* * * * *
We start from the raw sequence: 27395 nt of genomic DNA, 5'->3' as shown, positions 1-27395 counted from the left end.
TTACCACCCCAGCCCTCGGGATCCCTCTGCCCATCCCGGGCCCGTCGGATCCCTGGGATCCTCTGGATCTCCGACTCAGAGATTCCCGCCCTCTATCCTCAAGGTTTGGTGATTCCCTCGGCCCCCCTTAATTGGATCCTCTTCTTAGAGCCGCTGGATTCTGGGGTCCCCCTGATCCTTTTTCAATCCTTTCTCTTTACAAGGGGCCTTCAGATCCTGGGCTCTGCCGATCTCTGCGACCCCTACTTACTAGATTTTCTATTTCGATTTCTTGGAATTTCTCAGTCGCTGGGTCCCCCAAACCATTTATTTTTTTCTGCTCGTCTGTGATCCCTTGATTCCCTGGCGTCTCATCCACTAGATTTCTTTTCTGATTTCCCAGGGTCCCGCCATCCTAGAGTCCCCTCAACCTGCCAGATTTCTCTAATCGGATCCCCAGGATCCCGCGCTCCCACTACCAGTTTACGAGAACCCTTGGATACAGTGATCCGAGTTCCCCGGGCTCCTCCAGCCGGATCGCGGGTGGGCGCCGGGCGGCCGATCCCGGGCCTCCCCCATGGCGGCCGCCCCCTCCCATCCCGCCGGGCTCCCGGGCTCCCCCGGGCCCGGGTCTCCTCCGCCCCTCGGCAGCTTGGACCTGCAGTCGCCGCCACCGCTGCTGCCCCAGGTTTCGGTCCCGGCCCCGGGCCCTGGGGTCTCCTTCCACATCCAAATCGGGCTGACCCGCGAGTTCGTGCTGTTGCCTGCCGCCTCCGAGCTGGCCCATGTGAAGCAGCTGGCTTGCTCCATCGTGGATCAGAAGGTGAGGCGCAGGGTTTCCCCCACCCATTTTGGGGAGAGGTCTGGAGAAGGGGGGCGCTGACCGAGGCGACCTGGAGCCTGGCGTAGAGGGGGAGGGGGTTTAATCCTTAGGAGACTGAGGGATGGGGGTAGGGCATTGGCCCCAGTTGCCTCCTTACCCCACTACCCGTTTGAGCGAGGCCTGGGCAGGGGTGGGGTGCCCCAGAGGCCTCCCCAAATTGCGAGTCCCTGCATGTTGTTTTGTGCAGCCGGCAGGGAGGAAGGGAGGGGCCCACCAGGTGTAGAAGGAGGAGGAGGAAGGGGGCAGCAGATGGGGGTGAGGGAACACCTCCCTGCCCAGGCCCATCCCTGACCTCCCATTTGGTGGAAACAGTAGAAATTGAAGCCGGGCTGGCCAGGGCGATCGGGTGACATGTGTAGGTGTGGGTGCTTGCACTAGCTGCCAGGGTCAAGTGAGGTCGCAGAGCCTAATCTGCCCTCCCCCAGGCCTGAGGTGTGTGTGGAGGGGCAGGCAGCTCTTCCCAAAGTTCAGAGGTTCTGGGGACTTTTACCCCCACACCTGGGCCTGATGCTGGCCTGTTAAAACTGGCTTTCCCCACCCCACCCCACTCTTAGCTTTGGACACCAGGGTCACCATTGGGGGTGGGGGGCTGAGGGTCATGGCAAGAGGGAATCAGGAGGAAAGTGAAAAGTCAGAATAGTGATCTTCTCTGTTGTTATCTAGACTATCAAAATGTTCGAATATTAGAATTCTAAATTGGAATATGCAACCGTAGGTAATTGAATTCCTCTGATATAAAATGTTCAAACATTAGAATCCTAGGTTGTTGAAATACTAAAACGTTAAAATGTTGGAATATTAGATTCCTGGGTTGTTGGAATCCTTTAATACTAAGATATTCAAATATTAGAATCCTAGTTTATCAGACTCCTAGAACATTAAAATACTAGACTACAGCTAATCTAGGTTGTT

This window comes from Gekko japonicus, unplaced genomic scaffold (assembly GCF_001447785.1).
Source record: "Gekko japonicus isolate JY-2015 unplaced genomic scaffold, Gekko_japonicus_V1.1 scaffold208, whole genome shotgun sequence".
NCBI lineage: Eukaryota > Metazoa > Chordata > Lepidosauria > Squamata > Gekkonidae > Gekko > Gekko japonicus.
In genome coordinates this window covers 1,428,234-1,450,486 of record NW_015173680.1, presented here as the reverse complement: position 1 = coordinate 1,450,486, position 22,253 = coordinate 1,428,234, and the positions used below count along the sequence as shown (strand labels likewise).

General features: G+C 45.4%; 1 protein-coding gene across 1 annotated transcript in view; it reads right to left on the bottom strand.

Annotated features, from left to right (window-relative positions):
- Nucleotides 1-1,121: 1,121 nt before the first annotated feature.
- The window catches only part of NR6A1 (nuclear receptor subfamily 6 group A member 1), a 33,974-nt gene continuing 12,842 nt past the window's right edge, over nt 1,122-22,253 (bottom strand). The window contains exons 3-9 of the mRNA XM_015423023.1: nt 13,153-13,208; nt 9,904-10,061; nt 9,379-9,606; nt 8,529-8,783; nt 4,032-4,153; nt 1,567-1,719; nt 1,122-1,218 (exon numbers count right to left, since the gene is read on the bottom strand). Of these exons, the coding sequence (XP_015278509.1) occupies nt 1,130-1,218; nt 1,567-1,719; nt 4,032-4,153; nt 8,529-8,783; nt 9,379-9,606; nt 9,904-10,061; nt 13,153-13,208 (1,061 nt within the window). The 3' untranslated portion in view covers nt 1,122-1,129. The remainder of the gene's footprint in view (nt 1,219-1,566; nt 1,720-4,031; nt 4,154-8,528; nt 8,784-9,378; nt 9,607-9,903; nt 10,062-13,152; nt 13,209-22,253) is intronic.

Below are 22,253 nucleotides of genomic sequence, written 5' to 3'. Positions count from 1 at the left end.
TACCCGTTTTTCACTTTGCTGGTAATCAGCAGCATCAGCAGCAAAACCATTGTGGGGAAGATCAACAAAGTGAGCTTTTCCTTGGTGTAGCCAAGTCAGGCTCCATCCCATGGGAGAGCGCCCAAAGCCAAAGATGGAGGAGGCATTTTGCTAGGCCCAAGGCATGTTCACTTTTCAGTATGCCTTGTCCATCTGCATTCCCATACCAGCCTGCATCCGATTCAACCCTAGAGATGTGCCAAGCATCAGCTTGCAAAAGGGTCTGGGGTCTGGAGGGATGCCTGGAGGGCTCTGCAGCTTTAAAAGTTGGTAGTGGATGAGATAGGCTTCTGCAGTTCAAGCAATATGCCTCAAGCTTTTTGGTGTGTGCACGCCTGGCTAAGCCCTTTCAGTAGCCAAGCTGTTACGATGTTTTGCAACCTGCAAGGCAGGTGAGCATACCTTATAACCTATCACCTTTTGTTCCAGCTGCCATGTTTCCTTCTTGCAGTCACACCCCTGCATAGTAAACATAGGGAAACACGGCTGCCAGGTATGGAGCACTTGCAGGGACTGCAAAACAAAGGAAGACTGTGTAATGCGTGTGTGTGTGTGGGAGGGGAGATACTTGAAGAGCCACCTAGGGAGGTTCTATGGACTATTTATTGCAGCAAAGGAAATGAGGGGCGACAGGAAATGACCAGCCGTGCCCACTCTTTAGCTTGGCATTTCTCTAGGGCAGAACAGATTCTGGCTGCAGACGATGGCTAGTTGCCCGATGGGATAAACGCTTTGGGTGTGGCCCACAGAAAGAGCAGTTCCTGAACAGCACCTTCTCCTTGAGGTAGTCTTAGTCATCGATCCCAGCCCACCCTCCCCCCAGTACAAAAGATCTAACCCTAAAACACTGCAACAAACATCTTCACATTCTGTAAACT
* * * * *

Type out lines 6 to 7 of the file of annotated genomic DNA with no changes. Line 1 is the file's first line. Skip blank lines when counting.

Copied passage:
In genome coordinates this window covers 1,428,234-1,450,486 of record NW_015173680.1, presented here as the reverse complement: position 1 = coordinate 1,450,486, position 22,253 = coordinate 1,428,234, and the positions used below count along the sequence as shown (strand labels likewise).

General features: G+C 45.4%; 1 protein-coding gene across 1 annotated transcript in view; it reads right to left on the bottom strand.